Instead of watching the coastline disappear in his rear-view mirror as he made the journey from Sydney's Northern Beaches to Queensland for a holiday, actor Ray Meagher found himself staring at the walls of a hospital ward, terrified of what would happen next.
The Home And Away veteran was about to embark on a winter getaway with his wife Gilly.
But a few days before the trip, a routine health check revealed one of his arteries was completely blocked and another two showed similar symptoms.
Just 36 hours later, Ray was prepped to have emergency heart surgery.
Lying on an operating table "With a man standing over me holding a giant chainsaw", Ray tells TV WEEK, he barely had time to digest the diagnosis before going under the knife.
"It all happened so quickly," Ray, 74, recalls of his triple-bypass surgery last August. "But if I hadn't seen the cardiologist the day I did, I probably wouldn't be talking to you now.
"We were about to drive to Queensland for a short break. Had anything happened while I was driving, I could have killed myself, my wife and other innocent people on the road."
WATCH: Home and Away's Ray Meagher speaks candidly about his heart surgery. Story continues below...
But like his formidable H&A character Alf Stewart, no-one rallies like Ray. After six weeks of recovery, he was back on set. Today, the Summer Bay stalwart is fighting fit.
"Boxing is making a big comeback in this country and if I got back in the gym, I might be able to challenge some of those blokes for the title," Ray jokes.
"No, the recovery is going exceptionally well. When I left the hospital, the doctor said, 'You've got a new motor now, you can go on for another 100,000 miles!' I've followed his orders to a lick."
At home, the strict exercise regimen continues under the watchful eye of Gilly, a former nurse. Speaking on Sunrise recently, he praised her for being "absolutely amazing" in his time of need.
"She's put up with everything for six weeks and is a wonderful nurse," he enthused. "It's been fantastic having her around the house."
Ray believes his second chance is no accident and intends to make the most of it. He also encourages others to do the same – because, after all, it could save your life.
"The biggest message I can put out there is for everybody to get regular check-ups," Ray, who is also an ambassador for Dancing With The Black Dog, says.
"Don't do the Australian thing that Alf would and say, 'Oh, I'm fine. She'll be right.' With my recent heart problem, I can't stress enough how quickly it can happen. Talk to someone about your symptoms, or even just how you're feeling."
As all of Australia can now breathe a sigh of relief, Ray has stopped to do the same. Then, with a short pause, he reaffirms his future. "The good Lord willing, I'll be on the [Summer Bay] pier for a bit longer!" he says.
Ray is counting his blessings in all facets of his life. As Home And Away gears up for a new season – its 33rd – the actor believes he stumbled onto greatness not by skill, but by chance.
"My longevity in the show has been a hell of a lot more luck than good management," he says.
"It's been a terrific run. People ask me when I'm leaving, or if I've ever wanted to leave, and there have probably been four or five movies I've been offered to do that I couldn't because of the show.
However, without Home And Away, I wouldn't have been able to do stage shows in the West End. The net gain is far wider with it."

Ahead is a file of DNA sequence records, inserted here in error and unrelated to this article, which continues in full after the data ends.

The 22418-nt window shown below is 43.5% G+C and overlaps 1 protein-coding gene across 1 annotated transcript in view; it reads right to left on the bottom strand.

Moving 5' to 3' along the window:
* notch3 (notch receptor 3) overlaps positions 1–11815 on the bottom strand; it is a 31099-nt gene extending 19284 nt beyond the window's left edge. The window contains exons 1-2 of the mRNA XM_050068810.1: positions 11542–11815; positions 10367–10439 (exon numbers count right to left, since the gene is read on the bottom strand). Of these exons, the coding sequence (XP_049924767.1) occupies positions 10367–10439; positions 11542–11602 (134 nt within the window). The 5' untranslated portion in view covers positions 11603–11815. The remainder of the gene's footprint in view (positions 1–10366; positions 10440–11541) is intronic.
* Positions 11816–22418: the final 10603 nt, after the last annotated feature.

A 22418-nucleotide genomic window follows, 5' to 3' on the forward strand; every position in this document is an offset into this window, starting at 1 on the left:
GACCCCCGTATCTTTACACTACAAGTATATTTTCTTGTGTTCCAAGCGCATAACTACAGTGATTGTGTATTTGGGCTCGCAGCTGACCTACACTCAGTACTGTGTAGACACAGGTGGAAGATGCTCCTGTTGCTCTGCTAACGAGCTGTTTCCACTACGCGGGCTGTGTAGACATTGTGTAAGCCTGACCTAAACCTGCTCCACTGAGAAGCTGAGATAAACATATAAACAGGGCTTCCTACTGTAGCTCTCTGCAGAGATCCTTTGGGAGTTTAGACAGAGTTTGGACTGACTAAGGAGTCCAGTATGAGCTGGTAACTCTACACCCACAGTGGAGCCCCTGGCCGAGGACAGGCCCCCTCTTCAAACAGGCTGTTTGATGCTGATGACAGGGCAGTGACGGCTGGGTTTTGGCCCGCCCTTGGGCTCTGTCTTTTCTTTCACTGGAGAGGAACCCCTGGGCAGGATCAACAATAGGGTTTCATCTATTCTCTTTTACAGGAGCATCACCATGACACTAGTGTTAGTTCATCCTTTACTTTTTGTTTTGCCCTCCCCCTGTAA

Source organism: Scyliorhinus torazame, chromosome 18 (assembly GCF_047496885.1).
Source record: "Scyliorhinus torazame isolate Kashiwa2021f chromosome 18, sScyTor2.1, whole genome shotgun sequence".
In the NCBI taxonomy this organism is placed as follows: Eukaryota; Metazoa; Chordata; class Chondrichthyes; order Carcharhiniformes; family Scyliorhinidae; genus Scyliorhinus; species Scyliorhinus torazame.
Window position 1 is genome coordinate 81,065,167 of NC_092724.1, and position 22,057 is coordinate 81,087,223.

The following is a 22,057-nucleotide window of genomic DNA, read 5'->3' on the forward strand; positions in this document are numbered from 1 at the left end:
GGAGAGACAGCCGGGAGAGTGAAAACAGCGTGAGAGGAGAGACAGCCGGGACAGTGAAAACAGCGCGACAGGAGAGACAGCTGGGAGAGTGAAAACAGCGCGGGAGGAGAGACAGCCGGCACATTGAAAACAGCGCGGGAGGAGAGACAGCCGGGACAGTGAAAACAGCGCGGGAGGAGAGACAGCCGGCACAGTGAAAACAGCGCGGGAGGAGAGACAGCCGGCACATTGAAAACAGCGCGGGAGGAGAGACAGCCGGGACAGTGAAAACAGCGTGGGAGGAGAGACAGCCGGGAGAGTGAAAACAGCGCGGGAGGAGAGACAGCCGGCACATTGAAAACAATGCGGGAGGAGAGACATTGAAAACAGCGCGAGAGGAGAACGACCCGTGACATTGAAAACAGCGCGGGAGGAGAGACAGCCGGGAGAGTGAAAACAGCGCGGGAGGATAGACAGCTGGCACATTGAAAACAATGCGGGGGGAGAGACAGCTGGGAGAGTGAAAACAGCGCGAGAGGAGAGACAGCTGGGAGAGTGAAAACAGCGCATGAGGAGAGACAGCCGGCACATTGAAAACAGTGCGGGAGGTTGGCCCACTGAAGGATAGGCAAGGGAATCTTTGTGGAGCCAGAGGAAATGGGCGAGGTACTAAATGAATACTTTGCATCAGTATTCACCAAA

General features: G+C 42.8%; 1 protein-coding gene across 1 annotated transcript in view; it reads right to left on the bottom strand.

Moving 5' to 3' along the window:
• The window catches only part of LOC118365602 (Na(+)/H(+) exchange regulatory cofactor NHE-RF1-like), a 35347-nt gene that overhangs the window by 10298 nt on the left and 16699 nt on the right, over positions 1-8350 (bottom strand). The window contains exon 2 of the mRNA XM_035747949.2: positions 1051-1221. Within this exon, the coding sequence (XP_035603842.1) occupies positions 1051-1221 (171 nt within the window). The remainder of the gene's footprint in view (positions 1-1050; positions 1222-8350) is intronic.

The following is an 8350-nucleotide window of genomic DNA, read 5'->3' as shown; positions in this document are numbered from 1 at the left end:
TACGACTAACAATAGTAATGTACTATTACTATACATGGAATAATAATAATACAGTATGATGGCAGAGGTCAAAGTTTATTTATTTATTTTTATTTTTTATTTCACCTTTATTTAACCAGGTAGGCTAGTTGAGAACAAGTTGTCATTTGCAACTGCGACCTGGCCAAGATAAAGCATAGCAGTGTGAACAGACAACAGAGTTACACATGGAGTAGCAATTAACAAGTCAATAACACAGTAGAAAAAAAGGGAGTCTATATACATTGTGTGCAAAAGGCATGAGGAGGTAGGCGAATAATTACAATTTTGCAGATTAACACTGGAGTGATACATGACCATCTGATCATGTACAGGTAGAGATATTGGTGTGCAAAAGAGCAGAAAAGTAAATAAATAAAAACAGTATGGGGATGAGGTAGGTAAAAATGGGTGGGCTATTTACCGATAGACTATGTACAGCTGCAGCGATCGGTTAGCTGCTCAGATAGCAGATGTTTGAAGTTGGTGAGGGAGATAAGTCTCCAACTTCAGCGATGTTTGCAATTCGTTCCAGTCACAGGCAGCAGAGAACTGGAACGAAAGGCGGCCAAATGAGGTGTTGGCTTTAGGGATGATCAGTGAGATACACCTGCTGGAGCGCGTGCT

After more than 30 years, Ray's character has become embedded in Australian culture. You can find a wax figure of Alf Stewart in Madame Tussauds in Sydney, hear his catchphrases in popular use, and spot his broad-brimmed hat on the street.
Ray prefers not to weigh in on his legacy. Instead, he humbly picks up the script and gets to work on creating something that will last.
"I just turn up for work each day and try to stay true to the character," he says of his popularity.
"I'm just lucky that Alf resonates with people. They may not know much about the character, but they laugh at certain things he says, such as 'Stone the flamin' crows' or 'Flamin' galah'. Things like that are just ingrained in Alf now."
Despite rumours that he's edging closer to retirement, Ray declares that the back end of 2019 was "the busiest I've been all year!"
For most of the season, Ray has been kept on his toes thanks to intriguing storylines and plenty of drama. In unexpected scenes, Alf was reunited with his long-lost love Martha – played by Belinda Giblin – who had been presumed dead for more than 30 years.
"It was great to read that in the script," he says. "All those years ago, we thought she couldn't swim. So when she dived into the river, that was it! Turns out she's a very good swimmer! It's been a very rocky road for them to find common ground again.
"Also, I'm not sure if anyone picked up on this… but when Alf went on to marry Ailsa [Judy Nunn], Martha was actually still alive, so I was a bigamist for a while there." [Laughs]
While Alf hasn't always enjoyed romance in his life, Martha's re-emergence saw two worlds become one.
"Working with Judy all those years ago was absolute fantastic," Ray says of his former co-star.
"And now I have Belinda as my second wife, who is just wonderful. The funny thing is, Judy and Belinda are actually good mates!"
While Ray's Home And Away character is high-profile, his home life with Gilly is distinctly low-key.
The couple, who married in 2010, prefer to keep their personal and professional lives separate.
Ray may keep his TV WEEK Logie Awards in a secure spot – "They're on a bookshelf at home with a few other bits and pieces," he says – but Alf isn't much of a topic at home.
"We actually don't discuss Alf – or work – much," Ray says. "I have no idea what she thinks about him, but she hasn't encouraged me to run away from the show!
"I just hope she thinks Ray is alright!" [Laughs]